And Vice President Joe Biden, who decided against challenging Clinton for family reasons, fired a warning shot at the former secretary of state's campaign in an interview with CNN on Monday, saying Sanders was doing a "heck of a job" voicing the key election theme of inequality.
"Bernie is speaking to a yearning that is deep and real. And he has credibility on it," Biden said during an interview with CNN chief political analyst Gloria Borger.
"It's relatively new for Hillary to talk about that," Biden said, adding that while Clinton has come up with some thoughtful approaches on the issue, she had come to it later than Sanders.
Sanders, meanwhile, is adding to nervousness in Clinton's campaign by suggesting she is now in "serious trouble." Clinton has responded by arguing that only she has the global experience needed of a commander in chief in a dangerous world.
On one level, the fact that Obama hopes to entrust his legacy to Clinton is richly ironic. After all, a rejection of the kind of politics of "division and distraction" that he hinted that the Clintons helped sow was a strong thematic undercurrent of his 2008 election campaign.
But over the years, after working closely with Clinton when she was his secretary of state and as his prickly relationship with Bill Clinton eased during the former president's important embrace of his 2012 re-election campaign, it's been clear that Obama and his West Wing see the rival he slayed in 2008 as the best bet to safeguard his achievements.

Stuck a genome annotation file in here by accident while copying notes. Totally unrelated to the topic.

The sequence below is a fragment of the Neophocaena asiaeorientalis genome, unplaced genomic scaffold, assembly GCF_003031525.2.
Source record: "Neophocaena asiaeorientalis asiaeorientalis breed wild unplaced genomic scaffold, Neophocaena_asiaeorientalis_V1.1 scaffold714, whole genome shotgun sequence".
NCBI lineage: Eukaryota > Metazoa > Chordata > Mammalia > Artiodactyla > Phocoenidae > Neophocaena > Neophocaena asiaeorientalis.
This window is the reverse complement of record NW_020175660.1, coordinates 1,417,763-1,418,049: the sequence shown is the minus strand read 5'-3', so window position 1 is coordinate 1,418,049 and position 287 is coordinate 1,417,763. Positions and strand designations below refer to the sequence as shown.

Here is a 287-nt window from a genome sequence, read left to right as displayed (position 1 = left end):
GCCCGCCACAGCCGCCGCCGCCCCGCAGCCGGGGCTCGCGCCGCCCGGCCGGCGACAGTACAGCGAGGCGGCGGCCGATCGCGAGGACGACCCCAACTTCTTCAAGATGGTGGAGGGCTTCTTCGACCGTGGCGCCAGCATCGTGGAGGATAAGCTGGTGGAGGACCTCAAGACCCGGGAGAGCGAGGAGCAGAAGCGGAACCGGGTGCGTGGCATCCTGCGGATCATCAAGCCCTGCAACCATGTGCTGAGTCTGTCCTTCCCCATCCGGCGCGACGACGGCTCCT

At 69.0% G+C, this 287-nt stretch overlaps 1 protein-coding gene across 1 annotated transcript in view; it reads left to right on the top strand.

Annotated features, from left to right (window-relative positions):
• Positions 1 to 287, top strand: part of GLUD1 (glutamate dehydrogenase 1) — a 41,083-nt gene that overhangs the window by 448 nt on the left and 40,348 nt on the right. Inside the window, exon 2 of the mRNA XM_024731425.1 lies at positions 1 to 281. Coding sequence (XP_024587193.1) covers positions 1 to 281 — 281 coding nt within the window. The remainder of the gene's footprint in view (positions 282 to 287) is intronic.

Obama, for instance, was effusive in his praise of his outgoing secretary of state when she left office in 2013. He has continued to meet her for occasional private lunches at the White House and members of his orbit who once decried the Clintons now privately and publicly advocate for her.
For instance, David Plouffe, his one-time political guru who outmaneuvered the Clinton campaign in 2008, wrote in an eye-opening op-ed on Medium in October that she would make an "outstanding and worthy successor."
Does the President help the candidate?
The question for Clinton, as she faces a closer-than-expected race with Sanders and a potentially tight general election, is how much Obama helps her as she seeks to mobilize the Obama coalition of 2008 and 2012 but tries to mitigate the impact of his political failings.
The former secretary of state is touting the administration's record on the economy, with the halving of the unemployment rate and progress on gay rights, health care and climate change -- issues that are important to the Democratic base and the Obama hordes of young, affluent, educated white voters and minorities that she needs to turn out.
She is, meanwhile, vowing to go further than Obama on reforming the immigration system and to be more energetic on preventing gun violence.
But any downturn in the economy during his last year could render the President's record less impressive and harm her own chances.
Obama's struggles to impose U.S. power in the restive Middle East and elsewhere help fuel a Republican narrative that his foreign policy is a bust, to which she is vulnerable as his first-term secretary of state.